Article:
MUMBAI: After three consecutive rate cuts in 2013, the Reserve Bank of India (RBI) lived up to market expectations of a status-quo in its mid-quarter policy review on Monday, but raised hopes of a rate cut next month with milder statements on inflation. With no change in policy rates, bankers now forecast a dip in loan rates in the July-September quarter supported by a good monsoon.
“While there was no expectation of a rate cut for this month, we stick to our earlier stance that there is scope for a cut in benchmark rates later this year, perhaps even next month,” said Keki Mistry, vice-chairman and CEO of HDFC. He said that although liquidity has improved, deposit rates are yet to come down. “One big worry is the current account deficit and the currency. But as inflation eases, more money will come into bank deposits and banks will be in a position to cut rates,” he said.
Bankers and economists said RBI’s earlier statement that there is “little room” to cut rates – which RBI governor D Subbarao stated twice in the past – was conspicuous by its absence. In its mid-quarter review, the governor merely said that RBI will have to wait for a durable reduction in inflation before cutting rates.
While the governor has been less hawkish on inflation, a new element introduced in the policy statement has been the exchange rate concerns. “The rupee depreciated by 5.8% against the dollar during the current financial year up to June 14. It fell by 6.6% during May 22-June 11 due to sell-off by foreign institutional investors, reflecting risk-off sentiment triggered by apprehensions of possible tapering off of quantitative easing by the US Fed,” RBI said. On Monday, the rupee weakened by 34 paise against the dollar to 57.87 in the interbank foreign exchange market.
Large public sector banks have been citing high interest rates on small savings schemes as a deterrent to bringing down rates on deposits. However, Shikha Sharma, MD & CEO, Axis Bank, pointed out that in the past banks have offered lower returns on deposits even when small savings schemes offered prevailing rates. She said that the cost of wholesale funds has to start coming down before banks can lower deposit rates.
“It is apparent from the communication that while RBI is now more comfortable with the domestic atmosphere that can support monetary easing, it has heightened its risk perception of the external atmosphere. Thus, it mentions its worry on the pass-through effect of rupee depreciation. Further, the apprehension of RBI comes from the fact that there could be a sudden stop and reversal of capital flows from emerging markets, including India,” said Indranil Pan, chief economist, Kotak Mahindra Bank.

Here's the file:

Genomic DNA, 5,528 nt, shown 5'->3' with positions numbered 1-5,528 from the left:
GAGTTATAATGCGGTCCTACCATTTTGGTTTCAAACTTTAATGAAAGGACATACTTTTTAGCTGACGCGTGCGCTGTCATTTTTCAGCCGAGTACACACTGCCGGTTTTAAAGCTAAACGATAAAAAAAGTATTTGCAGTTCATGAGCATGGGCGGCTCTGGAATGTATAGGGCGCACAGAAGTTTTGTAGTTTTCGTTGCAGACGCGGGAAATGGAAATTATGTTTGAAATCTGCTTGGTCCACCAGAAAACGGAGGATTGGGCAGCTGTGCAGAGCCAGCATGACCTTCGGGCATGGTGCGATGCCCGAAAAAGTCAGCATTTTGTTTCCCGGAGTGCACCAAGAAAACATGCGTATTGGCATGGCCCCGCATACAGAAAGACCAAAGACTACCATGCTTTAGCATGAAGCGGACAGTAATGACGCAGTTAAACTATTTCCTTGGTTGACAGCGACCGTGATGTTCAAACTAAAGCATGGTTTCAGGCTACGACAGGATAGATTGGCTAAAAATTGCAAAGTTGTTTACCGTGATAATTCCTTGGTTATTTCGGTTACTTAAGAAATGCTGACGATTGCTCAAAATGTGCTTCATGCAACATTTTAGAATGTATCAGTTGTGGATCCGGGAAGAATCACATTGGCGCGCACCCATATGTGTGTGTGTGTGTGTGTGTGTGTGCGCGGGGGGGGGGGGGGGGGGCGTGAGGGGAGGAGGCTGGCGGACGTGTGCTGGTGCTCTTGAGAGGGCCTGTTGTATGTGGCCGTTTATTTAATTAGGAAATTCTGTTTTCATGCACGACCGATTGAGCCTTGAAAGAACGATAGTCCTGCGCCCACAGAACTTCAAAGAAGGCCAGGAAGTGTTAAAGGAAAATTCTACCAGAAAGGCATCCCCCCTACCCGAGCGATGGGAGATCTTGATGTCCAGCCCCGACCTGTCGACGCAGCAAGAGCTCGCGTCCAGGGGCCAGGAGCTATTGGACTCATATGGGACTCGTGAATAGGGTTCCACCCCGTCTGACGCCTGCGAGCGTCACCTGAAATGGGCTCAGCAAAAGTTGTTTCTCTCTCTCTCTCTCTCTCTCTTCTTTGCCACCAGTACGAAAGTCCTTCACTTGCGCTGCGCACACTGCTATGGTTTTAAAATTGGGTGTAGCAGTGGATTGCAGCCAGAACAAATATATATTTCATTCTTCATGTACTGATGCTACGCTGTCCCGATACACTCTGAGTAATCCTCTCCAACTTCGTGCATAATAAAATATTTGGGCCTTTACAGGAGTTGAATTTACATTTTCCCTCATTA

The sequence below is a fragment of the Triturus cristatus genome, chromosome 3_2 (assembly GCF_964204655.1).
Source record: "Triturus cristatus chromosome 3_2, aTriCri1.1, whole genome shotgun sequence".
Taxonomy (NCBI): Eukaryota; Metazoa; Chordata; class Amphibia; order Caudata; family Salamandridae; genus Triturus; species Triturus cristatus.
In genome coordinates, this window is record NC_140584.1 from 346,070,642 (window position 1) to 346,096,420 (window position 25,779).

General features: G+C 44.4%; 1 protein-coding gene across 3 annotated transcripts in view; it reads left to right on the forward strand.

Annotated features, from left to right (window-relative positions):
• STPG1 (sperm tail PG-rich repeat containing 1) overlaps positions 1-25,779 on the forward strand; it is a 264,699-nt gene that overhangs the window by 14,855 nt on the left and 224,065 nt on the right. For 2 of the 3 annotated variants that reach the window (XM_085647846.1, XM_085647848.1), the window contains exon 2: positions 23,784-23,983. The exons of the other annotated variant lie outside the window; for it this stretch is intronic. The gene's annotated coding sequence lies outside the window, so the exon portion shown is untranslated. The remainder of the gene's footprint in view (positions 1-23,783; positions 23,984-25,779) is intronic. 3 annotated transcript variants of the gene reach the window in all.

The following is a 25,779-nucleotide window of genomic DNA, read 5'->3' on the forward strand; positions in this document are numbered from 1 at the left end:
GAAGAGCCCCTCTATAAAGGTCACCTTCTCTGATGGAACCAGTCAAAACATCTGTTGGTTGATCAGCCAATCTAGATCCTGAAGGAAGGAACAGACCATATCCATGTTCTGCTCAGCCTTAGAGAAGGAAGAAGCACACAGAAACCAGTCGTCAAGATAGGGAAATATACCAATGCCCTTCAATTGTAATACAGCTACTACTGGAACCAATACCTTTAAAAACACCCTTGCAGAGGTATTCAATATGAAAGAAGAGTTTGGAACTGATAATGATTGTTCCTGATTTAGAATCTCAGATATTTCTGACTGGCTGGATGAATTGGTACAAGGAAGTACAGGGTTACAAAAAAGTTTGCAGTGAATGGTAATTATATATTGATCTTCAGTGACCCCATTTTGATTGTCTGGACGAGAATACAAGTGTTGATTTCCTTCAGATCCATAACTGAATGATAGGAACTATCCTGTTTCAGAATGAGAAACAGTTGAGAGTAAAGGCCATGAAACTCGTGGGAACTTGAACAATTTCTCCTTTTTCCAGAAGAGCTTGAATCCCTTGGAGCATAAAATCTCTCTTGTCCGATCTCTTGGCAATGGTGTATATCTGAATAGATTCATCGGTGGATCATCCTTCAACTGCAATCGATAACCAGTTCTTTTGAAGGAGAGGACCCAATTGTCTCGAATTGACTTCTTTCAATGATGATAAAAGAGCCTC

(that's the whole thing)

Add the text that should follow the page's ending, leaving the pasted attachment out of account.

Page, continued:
“After factoring in the risks to inflation and also the global financial markets, we see a bigger probability for the RBI to stay on a pause in the July policy meeting. We also believe that the chances of an extended pause have increased,” he added.
With data showing that GDP grew at sub-5% in Q4, there is a clear need for a pro-growth stance. But as banks pointed out, it was not absence of funds that was holding back investments in core projects but government clearances.
Also, cutting rates when the rupee is under pressure goes against text book economics which calls for higher interest rates to protect the exchange rate.
The less-hawkish-than-expected statement triggered a rally in government bonds and in the equity markets. But the rupee weakened by 34 paise against the dollar to 57.87 paise in the interbank foreign exchange market.
“With monsoon progressing well and with softening global commodity prices, we expect inflation to continue on its southward journey. This is likely to lead to a situation of ‘durable receding of inflation’ and should pave the way for monetary easing in short to medium term,” said Shyam Srinivasan, MD & CEO, Federal Bank.
Cheaper loans in 2nd qtr?
The fact that RBI did not say there is “little room” to cut rates after stating it twice before has boosted sentiment Bankers see a dip in loan rates in July-Sept quarter on back of good monsoon and an improvement in liquidity CAD and weakening currency remain top worries: If inflation eases, banks can cut rates after more money comes into deposits.